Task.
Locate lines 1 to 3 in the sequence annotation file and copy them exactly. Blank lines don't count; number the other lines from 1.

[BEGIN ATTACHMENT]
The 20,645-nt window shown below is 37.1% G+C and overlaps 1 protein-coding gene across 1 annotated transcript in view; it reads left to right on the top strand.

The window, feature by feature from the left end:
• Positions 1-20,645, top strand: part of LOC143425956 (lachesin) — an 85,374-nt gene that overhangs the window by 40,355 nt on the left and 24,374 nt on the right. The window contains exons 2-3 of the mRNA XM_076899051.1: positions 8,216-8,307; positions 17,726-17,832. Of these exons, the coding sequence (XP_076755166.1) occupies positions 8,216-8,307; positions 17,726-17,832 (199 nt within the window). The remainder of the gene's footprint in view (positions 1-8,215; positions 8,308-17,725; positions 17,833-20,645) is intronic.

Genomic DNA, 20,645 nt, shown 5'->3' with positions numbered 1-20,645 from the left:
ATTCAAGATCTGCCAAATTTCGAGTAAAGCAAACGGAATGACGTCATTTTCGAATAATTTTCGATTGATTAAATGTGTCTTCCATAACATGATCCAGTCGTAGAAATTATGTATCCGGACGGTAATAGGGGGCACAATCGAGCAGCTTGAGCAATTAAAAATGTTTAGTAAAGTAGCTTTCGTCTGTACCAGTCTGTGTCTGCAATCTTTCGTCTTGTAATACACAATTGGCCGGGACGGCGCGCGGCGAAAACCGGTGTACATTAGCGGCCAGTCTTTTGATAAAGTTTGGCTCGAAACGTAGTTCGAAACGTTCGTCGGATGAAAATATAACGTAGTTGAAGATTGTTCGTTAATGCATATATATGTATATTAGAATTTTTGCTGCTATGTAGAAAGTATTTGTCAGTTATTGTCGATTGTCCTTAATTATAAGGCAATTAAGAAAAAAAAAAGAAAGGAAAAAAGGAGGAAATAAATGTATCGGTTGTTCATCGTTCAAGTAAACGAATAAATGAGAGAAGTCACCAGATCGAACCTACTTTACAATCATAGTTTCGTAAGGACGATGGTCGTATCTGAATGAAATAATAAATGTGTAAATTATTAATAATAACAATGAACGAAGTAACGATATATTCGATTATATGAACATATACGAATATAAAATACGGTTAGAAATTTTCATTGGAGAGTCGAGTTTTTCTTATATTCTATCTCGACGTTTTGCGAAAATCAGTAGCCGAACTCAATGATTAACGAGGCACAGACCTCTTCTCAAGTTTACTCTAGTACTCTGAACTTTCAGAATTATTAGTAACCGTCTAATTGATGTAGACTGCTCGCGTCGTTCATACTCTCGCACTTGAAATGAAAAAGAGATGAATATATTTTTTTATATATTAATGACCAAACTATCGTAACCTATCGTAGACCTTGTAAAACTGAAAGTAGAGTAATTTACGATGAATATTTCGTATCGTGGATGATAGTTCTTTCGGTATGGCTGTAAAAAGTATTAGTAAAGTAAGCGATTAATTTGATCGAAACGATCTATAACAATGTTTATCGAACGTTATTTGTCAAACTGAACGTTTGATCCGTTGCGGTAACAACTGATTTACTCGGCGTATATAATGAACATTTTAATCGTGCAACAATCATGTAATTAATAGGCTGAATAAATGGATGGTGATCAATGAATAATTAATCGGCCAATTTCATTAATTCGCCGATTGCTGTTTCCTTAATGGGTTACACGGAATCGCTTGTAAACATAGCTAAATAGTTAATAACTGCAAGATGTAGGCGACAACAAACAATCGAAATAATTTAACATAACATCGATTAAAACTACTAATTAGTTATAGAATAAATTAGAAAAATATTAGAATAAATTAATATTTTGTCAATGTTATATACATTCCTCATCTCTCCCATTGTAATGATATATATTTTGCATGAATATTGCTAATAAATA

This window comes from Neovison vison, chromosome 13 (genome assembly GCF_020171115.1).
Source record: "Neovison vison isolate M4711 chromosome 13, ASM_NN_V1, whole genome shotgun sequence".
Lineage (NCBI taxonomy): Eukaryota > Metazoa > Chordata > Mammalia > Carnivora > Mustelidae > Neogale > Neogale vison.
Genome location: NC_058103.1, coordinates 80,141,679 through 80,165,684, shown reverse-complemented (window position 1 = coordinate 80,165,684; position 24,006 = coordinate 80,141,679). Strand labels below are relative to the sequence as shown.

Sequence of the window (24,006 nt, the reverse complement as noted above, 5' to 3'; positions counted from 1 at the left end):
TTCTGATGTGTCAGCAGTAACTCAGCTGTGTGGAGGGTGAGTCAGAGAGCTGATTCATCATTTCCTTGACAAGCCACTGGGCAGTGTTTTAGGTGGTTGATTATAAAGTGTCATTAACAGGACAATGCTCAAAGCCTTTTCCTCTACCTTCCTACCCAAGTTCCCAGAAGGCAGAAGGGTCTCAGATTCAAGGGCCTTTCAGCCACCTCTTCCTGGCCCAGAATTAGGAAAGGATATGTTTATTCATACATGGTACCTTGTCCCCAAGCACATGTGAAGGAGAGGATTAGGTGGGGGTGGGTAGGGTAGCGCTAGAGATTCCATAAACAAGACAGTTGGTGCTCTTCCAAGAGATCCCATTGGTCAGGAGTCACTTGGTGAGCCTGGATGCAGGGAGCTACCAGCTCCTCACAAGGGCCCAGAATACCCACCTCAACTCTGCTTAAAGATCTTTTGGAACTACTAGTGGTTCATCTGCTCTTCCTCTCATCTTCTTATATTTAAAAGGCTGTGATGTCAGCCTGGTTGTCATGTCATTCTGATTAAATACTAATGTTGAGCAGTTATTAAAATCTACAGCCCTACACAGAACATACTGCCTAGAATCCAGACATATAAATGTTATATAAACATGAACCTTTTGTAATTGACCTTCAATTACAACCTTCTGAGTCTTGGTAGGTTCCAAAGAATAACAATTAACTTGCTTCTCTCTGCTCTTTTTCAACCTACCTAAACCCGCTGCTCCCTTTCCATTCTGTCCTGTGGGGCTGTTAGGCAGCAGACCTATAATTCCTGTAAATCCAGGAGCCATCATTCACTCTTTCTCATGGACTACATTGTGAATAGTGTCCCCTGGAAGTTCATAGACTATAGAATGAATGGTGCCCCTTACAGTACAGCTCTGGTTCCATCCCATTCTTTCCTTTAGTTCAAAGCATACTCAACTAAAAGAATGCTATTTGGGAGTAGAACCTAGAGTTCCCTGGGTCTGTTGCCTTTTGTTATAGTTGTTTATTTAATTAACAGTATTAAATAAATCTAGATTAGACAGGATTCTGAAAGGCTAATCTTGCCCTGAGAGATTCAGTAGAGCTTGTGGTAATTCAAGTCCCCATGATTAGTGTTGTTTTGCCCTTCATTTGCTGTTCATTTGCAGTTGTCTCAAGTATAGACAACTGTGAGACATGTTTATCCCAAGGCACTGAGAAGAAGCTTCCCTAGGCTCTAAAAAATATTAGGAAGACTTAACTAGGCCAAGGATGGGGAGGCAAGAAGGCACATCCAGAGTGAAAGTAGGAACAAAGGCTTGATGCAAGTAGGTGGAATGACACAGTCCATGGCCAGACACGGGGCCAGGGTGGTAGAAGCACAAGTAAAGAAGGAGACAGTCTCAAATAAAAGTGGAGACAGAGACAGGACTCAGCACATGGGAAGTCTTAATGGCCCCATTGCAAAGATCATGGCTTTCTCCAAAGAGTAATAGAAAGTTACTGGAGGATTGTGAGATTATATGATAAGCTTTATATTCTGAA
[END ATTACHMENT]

The 20,645-nt window shown below is 37.1% G+C and overlaps 1 protein-coding gene across 1 annotated transcript in view; it reads left to right on the top strand.

The window, feature by feature from the left end:
• Positions 1-20,645, top strand: part of LOC143425956 (lachesin) — an 85,374-nt gene that overhangs the window by 40,355 nt on the left and 24,374 nt on the right. The window contains exons 2-3 of the mRNA XM_076899051.1: positions 8,216-8,307; positions 17,726-17,832. Of these exons, the coding sequence (XP_076755166.1) occupies positions 8,216-8,307; positions 17,726-17,832 (199 nt within the window). The remainder of the gene's footprint in view (positions 1-8,215; positions 8,308-17,725; positions 17,833-20,645) is intronic.